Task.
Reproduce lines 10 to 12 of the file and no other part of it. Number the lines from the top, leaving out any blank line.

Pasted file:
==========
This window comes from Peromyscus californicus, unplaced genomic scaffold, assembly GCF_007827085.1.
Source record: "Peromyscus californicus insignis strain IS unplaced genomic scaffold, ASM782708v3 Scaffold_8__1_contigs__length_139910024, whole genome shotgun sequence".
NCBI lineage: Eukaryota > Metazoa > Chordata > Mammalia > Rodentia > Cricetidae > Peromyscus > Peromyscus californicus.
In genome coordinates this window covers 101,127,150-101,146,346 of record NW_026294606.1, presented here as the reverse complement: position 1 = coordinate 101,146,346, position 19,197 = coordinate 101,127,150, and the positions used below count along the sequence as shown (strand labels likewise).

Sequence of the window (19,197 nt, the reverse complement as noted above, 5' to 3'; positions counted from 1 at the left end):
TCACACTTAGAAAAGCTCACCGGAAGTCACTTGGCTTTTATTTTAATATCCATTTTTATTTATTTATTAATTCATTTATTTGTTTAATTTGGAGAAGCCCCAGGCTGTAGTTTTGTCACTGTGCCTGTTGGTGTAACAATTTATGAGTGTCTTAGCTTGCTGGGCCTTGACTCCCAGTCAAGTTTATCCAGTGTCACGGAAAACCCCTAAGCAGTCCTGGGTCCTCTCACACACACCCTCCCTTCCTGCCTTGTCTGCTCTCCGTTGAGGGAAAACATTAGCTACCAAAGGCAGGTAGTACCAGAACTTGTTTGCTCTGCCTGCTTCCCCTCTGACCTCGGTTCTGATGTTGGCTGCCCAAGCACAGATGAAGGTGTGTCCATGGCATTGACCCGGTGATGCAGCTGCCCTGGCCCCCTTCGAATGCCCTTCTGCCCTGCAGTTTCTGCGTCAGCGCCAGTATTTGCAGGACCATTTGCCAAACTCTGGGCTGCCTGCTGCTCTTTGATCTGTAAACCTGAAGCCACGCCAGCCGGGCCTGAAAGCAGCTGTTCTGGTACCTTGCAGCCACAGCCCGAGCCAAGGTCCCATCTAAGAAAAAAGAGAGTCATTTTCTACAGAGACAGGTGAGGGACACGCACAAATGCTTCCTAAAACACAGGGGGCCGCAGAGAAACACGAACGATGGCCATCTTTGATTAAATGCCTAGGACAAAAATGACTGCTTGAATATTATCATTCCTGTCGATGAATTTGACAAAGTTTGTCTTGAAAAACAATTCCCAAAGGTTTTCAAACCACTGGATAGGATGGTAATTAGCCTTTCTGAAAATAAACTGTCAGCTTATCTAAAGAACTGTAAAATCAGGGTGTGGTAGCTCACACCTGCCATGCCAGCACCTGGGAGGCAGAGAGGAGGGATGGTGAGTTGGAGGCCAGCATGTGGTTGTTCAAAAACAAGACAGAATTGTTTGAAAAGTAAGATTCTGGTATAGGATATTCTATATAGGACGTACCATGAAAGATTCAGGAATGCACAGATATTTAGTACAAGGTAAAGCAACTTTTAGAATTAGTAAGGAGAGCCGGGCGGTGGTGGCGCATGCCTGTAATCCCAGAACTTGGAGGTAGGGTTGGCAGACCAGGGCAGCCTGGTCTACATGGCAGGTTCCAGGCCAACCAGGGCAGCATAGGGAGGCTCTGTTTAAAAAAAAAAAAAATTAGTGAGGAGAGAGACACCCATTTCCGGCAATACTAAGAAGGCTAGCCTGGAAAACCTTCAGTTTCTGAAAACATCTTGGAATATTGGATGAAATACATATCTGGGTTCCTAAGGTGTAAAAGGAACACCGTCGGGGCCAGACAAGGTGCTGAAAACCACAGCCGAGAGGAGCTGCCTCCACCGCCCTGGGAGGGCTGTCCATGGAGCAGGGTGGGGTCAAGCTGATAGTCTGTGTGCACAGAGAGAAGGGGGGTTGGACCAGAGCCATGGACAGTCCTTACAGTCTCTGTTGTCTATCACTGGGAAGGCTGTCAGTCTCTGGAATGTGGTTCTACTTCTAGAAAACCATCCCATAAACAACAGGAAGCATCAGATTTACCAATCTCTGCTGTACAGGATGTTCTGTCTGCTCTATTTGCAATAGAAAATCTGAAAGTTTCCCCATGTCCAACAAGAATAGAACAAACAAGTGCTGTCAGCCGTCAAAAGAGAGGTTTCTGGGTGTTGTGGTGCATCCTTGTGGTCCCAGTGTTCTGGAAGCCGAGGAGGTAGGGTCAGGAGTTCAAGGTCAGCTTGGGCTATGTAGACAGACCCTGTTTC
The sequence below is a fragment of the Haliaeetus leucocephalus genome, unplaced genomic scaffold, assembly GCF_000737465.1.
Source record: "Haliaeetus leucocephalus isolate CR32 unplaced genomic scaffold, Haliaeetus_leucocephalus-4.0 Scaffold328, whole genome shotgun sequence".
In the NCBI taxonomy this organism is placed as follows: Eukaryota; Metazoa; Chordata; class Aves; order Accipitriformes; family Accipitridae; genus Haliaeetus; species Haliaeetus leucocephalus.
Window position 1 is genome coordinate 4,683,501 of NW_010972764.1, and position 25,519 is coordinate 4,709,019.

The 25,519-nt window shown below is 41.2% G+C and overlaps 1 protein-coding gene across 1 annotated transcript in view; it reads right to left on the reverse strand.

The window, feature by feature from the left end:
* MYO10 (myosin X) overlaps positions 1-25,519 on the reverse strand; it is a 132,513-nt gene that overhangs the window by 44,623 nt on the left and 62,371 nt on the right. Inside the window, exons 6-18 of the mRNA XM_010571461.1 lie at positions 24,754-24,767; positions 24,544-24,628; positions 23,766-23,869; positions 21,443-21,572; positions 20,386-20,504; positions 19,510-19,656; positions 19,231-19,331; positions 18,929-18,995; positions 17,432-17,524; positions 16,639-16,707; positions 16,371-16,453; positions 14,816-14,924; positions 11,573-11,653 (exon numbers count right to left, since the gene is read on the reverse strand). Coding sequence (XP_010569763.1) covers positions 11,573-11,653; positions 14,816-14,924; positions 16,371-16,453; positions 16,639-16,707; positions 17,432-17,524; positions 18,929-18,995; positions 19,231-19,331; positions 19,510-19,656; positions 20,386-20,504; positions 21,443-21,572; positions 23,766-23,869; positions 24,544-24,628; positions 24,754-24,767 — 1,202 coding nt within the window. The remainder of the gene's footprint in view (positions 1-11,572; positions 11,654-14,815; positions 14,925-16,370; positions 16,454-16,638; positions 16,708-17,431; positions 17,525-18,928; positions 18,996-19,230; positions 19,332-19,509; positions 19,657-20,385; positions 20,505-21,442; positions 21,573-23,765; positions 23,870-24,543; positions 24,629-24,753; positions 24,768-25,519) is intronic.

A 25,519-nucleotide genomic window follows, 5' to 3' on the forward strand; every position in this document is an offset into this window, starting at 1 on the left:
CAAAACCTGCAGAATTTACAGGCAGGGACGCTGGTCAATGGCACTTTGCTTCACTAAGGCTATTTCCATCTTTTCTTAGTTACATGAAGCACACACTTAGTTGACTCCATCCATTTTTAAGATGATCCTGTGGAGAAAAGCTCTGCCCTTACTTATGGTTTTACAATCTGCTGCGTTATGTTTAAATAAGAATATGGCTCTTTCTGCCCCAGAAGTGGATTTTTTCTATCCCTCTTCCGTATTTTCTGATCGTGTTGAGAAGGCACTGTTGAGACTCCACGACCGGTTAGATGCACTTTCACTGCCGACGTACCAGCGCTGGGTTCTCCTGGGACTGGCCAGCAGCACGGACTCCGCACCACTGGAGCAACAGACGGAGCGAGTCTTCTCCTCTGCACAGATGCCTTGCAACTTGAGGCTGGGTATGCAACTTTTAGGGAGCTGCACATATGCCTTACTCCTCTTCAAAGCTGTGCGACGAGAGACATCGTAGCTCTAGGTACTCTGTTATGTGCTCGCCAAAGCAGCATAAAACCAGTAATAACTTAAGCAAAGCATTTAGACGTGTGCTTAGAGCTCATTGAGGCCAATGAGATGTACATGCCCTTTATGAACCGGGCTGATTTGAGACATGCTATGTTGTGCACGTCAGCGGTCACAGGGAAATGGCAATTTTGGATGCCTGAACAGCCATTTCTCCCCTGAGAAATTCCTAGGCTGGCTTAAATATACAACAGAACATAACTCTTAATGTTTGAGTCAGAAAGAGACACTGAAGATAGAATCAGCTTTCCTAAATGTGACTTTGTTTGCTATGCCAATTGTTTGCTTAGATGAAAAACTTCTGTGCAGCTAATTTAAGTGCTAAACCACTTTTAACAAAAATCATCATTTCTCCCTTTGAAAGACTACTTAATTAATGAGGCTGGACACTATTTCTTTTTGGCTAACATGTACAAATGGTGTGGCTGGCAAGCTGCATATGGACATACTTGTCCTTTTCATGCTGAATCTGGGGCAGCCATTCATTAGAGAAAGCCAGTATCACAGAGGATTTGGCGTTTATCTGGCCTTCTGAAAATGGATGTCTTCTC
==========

Window position 1 is genome coordinate 4,683,501 of NW_010972764.1, and position 25,519 is coordinate 4,709,019.

The 25,519-nt window shown below is 41.2% G+C and overlaps 1 protein-coding gene across 1 annotated transcript in view; it reads right to left on the reverse strand.

The window, feature by feature from the left end: